"While bloodwork within a few weeks will show the immediate effect, the long-term effect may be different. Therefore, it’s not advisable to make dosing decisions after only a few weeks on a new dose. In my case, I switched from 112 mcg levothyroxine one day to 1.5 grains of Armour Thyroid the next. After 6 weeks, my FT3 lab was at 161% of the reference range, and my TSH was almost at the top of the reference range. With time, at that same dose, FT3 dropped into range and the TSH became suppressed. I went from not supplementing any T3 one day to taking 13.5 mcg T3 the next, and my “factory” was very confused."
One other thing I suggest is to get tested for cortisol. The best test is a saliva cortisol (free cortisol) panel of 4 tests at different times of day. Most doctor s will only order a morning serum cortisol (total cortisol), which is not nearly as revealing. If that is the case with your doctor you could order online a kit for saliva cortisol testing and send it in your self. Cost is about $145.
Cortisol levels should be verified as optimal even before starting on thyroid med. High levels can counteract the effect of thyroid hormone. Also, it is reported that levels that are too low can sometimes cause reactions to starting or raising T3 type meds. If you want to read about this, here is a good link.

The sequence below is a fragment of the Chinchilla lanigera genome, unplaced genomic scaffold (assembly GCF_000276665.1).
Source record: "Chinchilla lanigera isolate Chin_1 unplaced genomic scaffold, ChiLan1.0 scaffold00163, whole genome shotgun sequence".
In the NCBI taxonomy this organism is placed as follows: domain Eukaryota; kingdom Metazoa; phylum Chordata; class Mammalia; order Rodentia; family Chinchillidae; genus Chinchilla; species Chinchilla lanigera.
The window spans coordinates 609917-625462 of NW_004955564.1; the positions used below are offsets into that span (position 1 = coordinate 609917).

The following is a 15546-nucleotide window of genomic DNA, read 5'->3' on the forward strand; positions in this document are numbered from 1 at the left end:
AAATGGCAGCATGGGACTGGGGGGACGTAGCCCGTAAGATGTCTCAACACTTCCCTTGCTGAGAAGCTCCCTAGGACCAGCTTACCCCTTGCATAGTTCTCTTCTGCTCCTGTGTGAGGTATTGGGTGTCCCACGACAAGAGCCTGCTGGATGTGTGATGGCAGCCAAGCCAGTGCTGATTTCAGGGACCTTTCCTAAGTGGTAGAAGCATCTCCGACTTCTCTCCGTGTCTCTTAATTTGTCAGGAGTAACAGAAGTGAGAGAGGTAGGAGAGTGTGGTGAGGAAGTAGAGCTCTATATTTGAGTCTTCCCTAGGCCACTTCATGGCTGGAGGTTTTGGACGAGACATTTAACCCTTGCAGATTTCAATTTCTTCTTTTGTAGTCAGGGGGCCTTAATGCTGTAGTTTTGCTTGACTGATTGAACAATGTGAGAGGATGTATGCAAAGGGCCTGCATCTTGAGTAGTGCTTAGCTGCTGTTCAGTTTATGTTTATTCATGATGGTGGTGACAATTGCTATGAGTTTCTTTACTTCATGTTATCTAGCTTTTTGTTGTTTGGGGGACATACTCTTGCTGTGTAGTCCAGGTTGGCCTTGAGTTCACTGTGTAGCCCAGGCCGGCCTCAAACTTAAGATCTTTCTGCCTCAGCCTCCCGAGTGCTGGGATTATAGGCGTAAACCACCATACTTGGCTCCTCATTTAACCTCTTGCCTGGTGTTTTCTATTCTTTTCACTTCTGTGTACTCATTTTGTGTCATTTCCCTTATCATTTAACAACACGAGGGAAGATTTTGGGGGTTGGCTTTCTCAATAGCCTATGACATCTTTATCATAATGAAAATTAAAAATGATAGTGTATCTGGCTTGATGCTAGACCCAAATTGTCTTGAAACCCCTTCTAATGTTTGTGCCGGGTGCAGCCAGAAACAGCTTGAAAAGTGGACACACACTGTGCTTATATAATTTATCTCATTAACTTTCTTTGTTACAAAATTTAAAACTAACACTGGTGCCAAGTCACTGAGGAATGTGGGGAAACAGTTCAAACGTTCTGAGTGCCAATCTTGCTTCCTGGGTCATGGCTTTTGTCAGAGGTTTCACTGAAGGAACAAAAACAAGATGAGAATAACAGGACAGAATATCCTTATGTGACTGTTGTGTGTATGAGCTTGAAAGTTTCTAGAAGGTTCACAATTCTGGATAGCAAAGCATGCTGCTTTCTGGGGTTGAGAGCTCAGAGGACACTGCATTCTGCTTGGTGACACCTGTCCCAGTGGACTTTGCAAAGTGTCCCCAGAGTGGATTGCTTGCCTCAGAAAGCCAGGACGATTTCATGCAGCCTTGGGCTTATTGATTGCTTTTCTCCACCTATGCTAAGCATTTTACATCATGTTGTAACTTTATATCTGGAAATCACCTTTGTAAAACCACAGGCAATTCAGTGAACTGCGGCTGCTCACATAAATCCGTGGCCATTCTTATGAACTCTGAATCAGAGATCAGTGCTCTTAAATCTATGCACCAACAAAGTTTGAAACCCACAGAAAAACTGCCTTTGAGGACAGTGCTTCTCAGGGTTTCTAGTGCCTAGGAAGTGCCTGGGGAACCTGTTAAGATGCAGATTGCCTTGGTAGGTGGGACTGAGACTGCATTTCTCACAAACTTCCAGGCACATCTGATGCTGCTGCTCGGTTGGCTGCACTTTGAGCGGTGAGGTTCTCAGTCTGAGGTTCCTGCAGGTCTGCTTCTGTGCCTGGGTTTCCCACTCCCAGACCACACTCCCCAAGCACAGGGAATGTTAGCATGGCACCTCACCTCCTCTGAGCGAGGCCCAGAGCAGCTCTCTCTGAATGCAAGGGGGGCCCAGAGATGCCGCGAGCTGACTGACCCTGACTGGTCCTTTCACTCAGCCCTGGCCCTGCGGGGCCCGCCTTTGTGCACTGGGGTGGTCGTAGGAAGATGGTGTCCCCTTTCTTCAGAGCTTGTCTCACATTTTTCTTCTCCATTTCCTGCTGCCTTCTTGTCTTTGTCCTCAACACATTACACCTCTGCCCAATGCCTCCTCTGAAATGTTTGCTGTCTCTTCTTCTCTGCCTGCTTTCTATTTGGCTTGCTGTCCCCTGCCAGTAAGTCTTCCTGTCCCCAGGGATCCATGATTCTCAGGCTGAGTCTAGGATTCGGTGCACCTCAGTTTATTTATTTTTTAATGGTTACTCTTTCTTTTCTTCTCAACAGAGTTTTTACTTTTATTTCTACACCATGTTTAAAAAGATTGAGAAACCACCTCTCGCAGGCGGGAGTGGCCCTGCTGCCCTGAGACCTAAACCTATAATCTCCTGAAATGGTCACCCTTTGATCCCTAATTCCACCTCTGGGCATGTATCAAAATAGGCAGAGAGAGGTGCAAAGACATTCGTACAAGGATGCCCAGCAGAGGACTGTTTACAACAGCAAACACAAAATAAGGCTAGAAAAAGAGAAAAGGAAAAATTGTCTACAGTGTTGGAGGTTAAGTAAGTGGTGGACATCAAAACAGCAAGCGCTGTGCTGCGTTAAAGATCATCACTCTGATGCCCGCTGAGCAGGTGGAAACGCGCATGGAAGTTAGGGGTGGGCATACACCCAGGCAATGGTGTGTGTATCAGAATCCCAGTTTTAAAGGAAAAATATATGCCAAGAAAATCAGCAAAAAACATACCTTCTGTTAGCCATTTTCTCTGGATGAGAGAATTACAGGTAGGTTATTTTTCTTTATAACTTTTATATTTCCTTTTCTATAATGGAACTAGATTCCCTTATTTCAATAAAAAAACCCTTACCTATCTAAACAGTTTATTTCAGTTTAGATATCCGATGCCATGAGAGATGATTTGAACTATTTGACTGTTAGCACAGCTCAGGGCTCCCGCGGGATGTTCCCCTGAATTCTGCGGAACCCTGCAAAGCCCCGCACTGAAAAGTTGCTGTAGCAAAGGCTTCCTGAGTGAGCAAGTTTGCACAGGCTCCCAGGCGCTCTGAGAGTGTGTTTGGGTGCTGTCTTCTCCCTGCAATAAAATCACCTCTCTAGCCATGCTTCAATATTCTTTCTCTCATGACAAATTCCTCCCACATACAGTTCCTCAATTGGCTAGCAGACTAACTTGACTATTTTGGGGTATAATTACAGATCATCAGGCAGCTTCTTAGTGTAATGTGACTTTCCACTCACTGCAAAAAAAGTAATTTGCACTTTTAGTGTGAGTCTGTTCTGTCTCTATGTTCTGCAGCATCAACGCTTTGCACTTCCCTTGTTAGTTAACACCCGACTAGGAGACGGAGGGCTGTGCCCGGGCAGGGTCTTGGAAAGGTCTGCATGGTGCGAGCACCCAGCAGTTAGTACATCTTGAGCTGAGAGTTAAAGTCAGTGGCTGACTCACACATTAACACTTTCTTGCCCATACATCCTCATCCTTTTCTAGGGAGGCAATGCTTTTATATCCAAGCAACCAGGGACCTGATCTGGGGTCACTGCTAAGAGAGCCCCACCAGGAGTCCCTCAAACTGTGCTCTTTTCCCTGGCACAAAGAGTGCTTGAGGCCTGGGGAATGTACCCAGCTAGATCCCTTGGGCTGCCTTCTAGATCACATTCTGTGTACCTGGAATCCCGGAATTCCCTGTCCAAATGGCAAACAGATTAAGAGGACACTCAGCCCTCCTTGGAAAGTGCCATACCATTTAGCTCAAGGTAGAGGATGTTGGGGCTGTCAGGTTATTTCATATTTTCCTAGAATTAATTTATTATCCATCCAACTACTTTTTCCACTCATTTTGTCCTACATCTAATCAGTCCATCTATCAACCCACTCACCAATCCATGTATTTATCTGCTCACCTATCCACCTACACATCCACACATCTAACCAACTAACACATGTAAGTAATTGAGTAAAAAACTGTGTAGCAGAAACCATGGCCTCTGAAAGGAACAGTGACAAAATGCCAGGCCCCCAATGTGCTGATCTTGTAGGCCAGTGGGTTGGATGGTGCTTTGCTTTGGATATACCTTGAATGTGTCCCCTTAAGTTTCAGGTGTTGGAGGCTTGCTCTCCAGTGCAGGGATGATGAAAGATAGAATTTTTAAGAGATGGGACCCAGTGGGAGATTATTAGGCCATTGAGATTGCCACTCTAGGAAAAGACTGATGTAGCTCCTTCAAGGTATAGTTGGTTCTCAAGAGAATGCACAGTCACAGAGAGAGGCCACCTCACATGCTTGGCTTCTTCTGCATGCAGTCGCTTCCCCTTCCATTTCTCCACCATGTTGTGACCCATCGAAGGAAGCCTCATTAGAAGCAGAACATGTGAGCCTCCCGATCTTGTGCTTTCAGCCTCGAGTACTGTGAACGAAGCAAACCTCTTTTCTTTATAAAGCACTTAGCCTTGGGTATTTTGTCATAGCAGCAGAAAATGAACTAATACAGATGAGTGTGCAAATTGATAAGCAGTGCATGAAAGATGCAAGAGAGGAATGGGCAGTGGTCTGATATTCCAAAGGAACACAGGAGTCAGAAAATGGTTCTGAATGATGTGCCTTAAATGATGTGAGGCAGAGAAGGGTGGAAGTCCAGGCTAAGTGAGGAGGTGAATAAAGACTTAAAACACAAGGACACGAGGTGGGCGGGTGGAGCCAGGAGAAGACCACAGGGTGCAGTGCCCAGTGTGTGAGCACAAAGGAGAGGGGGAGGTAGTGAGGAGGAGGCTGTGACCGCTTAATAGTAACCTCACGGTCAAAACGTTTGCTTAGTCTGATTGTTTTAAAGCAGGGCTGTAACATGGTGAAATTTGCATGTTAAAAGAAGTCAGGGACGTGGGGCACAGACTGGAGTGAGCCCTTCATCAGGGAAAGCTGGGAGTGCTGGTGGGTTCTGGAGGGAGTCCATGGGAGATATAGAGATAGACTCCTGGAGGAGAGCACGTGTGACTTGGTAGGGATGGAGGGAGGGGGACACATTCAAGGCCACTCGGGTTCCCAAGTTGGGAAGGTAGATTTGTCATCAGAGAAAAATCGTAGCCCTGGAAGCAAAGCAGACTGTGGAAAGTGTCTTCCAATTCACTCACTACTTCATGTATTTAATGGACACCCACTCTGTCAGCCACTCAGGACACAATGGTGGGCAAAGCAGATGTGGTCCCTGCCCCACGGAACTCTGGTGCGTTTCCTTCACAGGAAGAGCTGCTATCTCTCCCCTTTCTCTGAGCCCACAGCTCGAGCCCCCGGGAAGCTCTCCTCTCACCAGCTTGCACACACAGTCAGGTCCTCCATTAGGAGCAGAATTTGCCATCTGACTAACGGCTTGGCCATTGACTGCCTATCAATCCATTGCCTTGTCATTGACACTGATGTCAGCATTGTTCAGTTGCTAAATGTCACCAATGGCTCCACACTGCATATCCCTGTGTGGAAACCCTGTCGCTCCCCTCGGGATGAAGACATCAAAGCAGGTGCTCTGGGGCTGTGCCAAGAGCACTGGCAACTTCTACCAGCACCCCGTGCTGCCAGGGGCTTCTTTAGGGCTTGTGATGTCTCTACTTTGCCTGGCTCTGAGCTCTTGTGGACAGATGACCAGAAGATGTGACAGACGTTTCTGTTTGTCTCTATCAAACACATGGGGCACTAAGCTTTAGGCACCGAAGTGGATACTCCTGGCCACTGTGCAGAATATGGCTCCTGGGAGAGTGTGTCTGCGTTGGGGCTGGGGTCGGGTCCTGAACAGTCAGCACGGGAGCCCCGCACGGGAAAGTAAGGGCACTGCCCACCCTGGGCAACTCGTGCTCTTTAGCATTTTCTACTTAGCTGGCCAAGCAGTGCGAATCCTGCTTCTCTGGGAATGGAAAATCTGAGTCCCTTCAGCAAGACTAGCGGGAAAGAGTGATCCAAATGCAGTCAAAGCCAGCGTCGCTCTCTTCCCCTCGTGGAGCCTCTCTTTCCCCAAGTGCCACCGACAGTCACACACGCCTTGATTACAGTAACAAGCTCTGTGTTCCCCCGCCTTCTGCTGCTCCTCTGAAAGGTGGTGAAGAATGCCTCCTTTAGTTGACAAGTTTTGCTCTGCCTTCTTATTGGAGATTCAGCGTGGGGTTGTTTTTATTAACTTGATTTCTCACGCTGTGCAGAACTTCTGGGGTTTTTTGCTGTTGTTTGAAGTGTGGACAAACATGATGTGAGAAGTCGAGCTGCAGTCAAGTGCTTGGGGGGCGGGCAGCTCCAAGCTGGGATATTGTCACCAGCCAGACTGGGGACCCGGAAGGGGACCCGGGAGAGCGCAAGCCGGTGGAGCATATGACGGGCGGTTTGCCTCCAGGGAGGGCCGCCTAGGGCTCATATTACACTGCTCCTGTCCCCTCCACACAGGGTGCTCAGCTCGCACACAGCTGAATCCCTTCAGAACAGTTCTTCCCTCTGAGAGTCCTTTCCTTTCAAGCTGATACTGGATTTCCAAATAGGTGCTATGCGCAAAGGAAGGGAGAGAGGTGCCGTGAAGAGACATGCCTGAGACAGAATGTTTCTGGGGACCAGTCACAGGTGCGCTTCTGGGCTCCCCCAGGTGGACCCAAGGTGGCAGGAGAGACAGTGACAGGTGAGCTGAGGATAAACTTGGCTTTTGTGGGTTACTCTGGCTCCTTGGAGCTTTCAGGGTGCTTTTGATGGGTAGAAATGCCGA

If you will tell us your location perhaps we can suggest a doctor that has been recommended by other thyroid patients.
In your original post you said that you made a switch to NP Thyroid 8 weeks ago. May I ask did you previously have thyroid meds that seemed to work for you (that is you were symptom free)? What was it, what amount, and do you have lab tests for it? If you seemed to be OK before, then it would make sense to try to get back to similar meds again...
Regarding iron supplements, the best I know of is Vitron C. It contains 64 mg of iron and some Vitamin C to help with absorption and avoiding stomach distress. Other good sources are ferrous sulfate, ferrous fumarate, and ferrous bisglycinate. Either of these should be taken with some Vitamin C.
What was the dose of the old Nature Throid that worked perfectly for you? It would seem reasonable to take the same amount of NP Thyroid, because the old Nature Throid and NP Thyroid contain the same amount of T4 and T3.
This is what I think has happened to you.